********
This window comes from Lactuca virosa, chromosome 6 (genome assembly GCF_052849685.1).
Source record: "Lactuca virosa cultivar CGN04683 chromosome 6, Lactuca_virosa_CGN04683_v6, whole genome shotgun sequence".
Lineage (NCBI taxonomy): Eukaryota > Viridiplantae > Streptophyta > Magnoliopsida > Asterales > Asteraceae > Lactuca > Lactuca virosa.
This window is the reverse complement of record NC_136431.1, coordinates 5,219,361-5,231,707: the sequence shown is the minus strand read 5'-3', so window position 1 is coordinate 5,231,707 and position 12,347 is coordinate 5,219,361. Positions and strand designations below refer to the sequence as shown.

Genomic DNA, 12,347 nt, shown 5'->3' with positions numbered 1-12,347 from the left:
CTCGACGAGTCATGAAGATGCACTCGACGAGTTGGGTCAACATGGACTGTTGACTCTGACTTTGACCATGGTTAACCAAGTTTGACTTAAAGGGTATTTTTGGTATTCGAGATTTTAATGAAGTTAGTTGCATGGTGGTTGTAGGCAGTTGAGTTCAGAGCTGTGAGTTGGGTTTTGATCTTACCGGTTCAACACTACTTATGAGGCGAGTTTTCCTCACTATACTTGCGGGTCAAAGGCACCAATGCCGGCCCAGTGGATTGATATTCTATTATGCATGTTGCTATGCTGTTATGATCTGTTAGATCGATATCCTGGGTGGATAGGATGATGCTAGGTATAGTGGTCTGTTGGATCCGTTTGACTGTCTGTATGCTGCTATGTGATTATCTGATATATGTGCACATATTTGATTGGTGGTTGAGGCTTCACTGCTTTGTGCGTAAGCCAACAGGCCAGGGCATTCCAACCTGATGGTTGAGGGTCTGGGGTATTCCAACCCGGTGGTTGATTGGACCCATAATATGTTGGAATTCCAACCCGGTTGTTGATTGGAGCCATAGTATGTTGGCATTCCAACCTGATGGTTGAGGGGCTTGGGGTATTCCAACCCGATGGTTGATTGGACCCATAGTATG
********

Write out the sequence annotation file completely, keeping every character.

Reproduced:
This window comes from Lactuca virosa, chromosome 6 (genome assembly GCF_052849685.1).
Source record: "Lactuca virosa cultivar CGN04683 chromosome 6, Lactuca_virosa_CGN04683_v6, whole genome shotgun sequence".
Lineage (NCBI taxonomy): Eukaryota > Viridiplantae > Streptophyta > Magnoliopsida > Asterales > Asteraceae > Lactuca > Lactuca virosa.
This window is the reverse complement of record NC_136431.1, coordinates 5,219,361-5,231,707: the sequence shown is the minus strand read 5'-3', so window position 1 is coordinate 5,231,707 and position 12,347 is coordinate 5,219,361. Positions and strand designations below refer to the sequence as shown.

Genomic DNA, 12,347 nt, shown 5'->3' with positions numbered 1-12,347 from the left:
CTCGACGAGTCATGAAGATGCACTCGACGAGTTGGGTCAACATGGACTGTTGACTCTGACTTTGACCATGGTTAACCAAGTTTGACTTAAAGGGTATTTTTGGTATTCGAGATTTTAATGAAGTTAGTTGCATGGTGGTTGTAGGCAGTTGAGTTCAGAGCTGTGAGTTGGGTTTTGATCTTACCGGTTCAACACTACTTATGAGGCGAGTTTTCCTCACTATACTTGCGGGTCAAAGGCACCAATGCCGGCCCAGTGGATTGATATTCTATTATGCATGTTGCTATGCTGTTATGATCTGTTAGATCGATATCCTGGGTGGATAGGATGATGCTAGGTATAGTGGTCTGTTGGATCCGTTTGACTGTCTGTATGCTGCTATGTGATTATCTGATATATGTGCACATATTTGATTGGTGGTTGAGGCTTCACTGCTTTGTGCGTAAGCCAACAGGCCAGGGCATTCCAACCTGATGGTTGAGGGTCTGGGGTATTCCAACCCGGTGGTTGATTGGACCCATAATATGTTGGAATTCCAACCCGGTTGTTGATTGGAGCCATAGTATGTTGGCATTCCAACCTGATGGTTGAGGGGCTTGGGGTATTCCAACCCGATGGTTGATTGGACCCATAGTATG